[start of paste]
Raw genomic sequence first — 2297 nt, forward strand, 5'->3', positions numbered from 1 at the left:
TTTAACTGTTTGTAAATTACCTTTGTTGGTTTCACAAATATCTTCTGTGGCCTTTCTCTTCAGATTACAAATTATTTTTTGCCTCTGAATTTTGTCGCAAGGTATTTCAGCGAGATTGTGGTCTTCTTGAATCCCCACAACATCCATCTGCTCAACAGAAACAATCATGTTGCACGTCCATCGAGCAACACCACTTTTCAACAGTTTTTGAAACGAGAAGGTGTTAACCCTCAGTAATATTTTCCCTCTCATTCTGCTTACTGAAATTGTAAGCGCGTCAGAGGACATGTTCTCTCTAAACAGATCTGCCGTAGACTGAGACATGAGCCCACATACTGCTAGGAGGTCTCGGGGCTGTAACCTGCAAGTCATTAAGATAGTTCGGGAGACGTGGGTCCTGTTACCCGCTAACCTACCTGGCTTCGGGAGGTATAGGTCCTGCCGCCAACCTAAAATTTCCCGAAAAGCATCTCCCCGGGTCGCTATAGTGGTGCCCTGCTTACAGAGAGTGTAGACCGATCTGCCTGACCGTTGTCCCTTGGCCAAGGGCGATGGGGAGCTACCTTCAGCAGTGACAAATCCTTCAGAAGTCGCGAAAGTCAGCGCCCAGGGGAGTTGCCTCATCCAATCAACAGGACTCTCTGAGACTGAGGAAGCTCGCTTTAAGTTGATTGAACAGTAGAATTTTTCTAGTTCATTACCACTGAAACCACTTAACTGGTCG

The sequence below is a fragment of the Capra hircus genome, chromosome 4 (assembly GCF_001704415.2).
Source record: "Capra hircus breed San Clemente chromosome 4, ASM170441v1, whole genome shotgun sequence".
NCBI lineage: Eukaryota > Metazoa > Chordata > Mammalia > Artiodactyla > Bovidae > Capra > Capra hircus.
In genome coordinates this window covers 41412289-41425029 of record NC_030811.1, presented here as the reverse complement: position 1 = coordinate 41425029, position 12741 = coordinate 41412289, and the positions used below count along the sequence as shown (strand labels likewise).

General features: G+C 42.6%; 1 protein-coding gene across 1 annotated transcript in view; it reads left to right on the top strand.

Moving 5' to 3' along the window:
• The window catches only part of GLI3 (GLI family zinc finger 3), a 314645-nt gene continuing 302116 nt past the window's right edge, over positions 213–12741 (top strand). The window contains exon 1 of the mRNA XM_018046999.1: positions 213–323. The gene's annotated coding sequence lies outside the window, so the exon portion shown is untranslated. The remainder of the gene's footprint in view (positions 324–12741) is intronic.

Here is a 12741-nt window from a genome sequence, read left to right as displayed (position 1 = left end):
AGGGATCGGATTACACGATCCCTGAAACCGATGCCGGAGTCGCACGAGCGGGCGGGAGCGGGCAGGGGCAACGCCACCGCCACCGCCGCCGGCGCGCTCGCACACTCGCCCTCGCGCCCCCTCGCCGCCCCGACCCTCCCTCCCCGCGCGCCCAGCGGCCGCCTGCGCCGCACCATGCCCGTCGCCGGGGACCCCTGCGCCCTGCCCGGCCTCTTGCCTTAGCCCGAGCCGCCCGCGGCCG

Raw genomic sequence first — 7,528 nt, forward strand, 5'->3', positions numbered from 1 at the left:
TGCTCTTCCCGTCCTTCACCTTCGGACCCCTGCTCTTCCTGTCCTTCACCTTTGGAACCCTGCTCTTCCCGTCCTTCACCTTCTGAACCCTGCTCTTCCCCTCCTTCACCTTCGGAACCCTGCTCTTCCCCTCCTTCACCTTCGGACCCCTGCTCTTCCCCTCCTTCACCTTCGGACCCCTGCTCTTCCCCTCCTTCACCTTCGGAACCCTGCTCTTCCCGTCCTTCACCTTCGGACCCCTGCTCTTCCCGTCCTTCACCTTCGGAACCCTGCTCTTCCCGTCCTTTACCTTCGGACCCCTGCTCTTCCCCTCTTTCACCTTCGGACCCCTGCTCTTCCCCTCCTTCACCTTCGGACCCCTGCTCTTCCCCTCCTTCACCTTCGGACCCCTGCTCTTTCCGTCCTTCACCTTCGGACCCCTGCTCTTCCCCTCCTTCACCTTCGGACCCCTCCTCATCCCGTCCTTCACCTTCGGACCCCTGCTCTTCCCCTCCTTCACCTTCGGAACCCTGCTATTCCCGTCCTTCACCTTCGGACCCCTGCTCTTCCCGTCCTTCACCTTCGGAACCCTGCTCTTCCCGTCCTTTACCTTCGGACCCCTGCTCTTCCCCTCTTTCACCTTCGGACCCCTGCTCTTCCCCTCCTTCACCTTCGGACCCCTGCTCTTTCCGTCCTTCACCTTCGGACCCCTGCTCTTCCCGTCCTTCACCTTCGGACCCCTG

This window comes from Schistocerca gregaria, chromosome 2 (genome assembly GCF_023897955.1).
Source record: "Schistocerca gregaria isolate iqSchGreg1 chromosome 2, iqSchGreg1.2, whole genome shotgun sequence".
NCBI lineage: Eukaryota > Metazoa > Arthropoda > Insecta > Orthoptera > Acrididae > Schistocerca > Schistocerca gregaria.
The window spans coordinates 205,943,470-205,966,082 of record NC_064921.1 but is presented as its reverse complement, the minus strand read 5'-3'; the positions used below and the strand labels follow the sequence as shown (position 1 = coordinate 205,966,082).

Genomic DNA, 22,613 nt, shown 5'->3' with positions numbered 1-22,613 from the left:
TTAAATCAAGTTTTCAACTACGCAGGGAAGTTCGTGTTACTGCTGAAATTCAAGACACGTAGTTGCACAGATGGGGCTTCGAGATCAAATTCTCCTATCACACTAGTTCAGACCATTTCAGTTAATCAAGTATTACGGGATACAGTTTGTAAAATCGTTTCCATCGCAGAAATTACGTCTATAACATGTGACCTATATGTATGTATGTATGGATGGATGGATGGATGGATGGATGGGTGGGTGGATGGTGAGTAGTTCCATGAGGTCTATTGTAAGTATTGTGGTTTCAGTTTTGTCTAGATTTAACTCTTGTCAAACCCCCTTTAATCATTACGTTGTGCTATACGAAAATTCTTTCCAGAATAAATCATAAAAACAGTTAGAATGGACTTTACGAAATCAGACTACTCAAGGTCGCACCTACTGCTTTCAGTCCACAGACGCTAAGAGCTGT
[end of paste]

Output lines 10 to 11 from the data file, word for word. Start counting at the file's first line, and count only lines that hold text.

Here is a 12741-nt window from a genome sequence, read left to right as displayed (position 1 = left end):
AGGGATCGGATTACACGATCCCTGAAACCGATGCCGGAGTCGCACGAGCGGGCGGGAGCGGGCAGGGGCAACGCCACCGCCACCGCCGCCGGCGCGCTCGCACACTCGCCCTCGCGCCCCCTCGCCGCCCCGACCCTCCCTCCCCGCGCGCCCAGCGGCCGCCTGCGCCGCACCATGCCCGTCGCCGGGGACCCCTGCGCCCTGCCCGGCCTCTTGCCTTAGCCCGAGCCGCCCGCGGCCG